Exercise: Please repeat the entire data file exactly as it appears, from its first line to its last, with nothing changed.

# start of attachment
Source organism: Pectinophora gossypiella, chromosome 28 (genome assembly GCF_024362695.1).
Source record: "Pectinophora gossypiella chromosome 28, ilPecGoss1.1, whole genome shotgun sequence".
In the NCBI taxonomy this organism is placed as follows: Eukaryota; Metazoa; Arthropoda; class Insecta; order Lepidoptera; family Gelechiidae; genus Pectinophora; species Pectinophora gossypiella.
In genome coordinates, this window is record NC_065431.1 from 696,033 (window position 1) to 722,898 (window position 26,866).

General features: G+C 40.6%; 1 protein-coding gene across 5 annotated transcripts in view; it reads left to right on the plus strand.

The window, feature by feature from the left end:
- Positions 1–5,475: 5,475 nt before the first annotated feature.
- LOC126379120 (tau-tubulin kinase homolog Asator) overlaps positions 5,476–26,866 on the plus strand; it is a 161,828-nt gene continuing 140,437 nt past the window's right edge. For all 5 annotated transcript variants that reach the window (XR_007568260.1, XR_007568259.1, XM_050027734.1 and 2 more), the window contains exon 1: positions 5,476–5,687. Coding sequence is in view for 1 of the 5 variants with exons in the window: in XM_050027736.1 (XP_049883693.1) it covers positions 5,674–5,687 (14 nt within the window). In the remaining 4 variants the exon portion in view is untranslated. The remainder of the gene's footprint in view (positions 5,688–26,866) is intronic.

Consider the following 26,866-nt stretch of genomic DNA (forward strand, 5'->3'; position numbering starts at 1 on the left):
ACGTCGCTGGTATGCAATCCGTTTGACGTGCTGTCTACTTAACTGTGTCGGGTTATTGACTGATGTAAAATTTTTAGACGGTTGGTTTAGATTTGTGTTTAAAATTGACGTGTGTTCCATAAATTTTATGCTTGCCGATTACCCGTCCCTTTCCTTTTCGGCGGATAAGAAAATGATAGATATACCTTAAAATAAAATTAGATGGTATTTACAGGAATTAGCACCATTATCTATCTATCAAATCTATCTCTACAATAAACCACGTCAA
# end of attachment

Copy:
Source organism: Pectinophora gossypiella, chromosome 28 (genome assembly GCF_024362695.1).
Source record: "Pectinophora gossypiella chromosome 28, ilPecGoss1.1, whole genome shotgun sequence".
In the NCBI taxonomy this organism is placed as follows: Eukaryota; Metazoa; Arthropoda; class Insecta; order Lepidoptera; family Gelechiidae; genus Pectinophora; species Pectinophora gossypiella.
In genome coordinates, this window is record NC_065431.1 from 696,033 (window position 1) to 722,898 (window position 26,866).

General features: G+C 40.6%; 1 protein-coding gene across 5 annotated transcripts in view; it reads left to right on the plus strand.

The window, feature by feature from the left end:
- Positions 1–5,475: 5,475 nt before the first annotated feature.
- LOC126379120 (tau-tubulin kinase homolog Asator) overlaps positions 5,476–26,866 on the plus strand; it is a 161,828-nt gene continuing 140,437 nt past the window's right edge. For all 5 annotated transcript variants that reach the window (XR_007568260.1, XR_007568259.1, XM_050027734.1 and 2 more), the window contains exon 1: positions 5,476–5,687. Coding sequence is in view for 1 of the 5 variants with exons in the window: in XM_050027736.1 (XP_049883693.1) it covers positions 5,674–5,687 (14 nt within the window). In the remaining 4 variants the exon portion in view is untranslated. The remainder of the gene's footprint in view (positions 5,688–26,866) is intronic.

Consider the following 26,866-nt stretch of genomic DNA (forward strand, 5'->3'; position numbering starts at 1 on the left):
ACGTCGCTGGTATGCAATCCGTTTGACGTGCTGTCTACTTAACTGTGTCGGGTTATTGACTGATGTAAAATTTTTAGACGGTTGGTTTAGATTTGTGTTTAAAATTGACGTGTGTTCCATAAATTTTATGCTTGCCGATTACCCGTCCCTTTCCTTTTCGGCGGATAAGAAAATGATAGATATACCTTAAAATAAAATTAGATGGTATTTACAGGAATTAGCACCATTATCTATCTATCAAATCTATCTCTACAATAAACCACGTCAA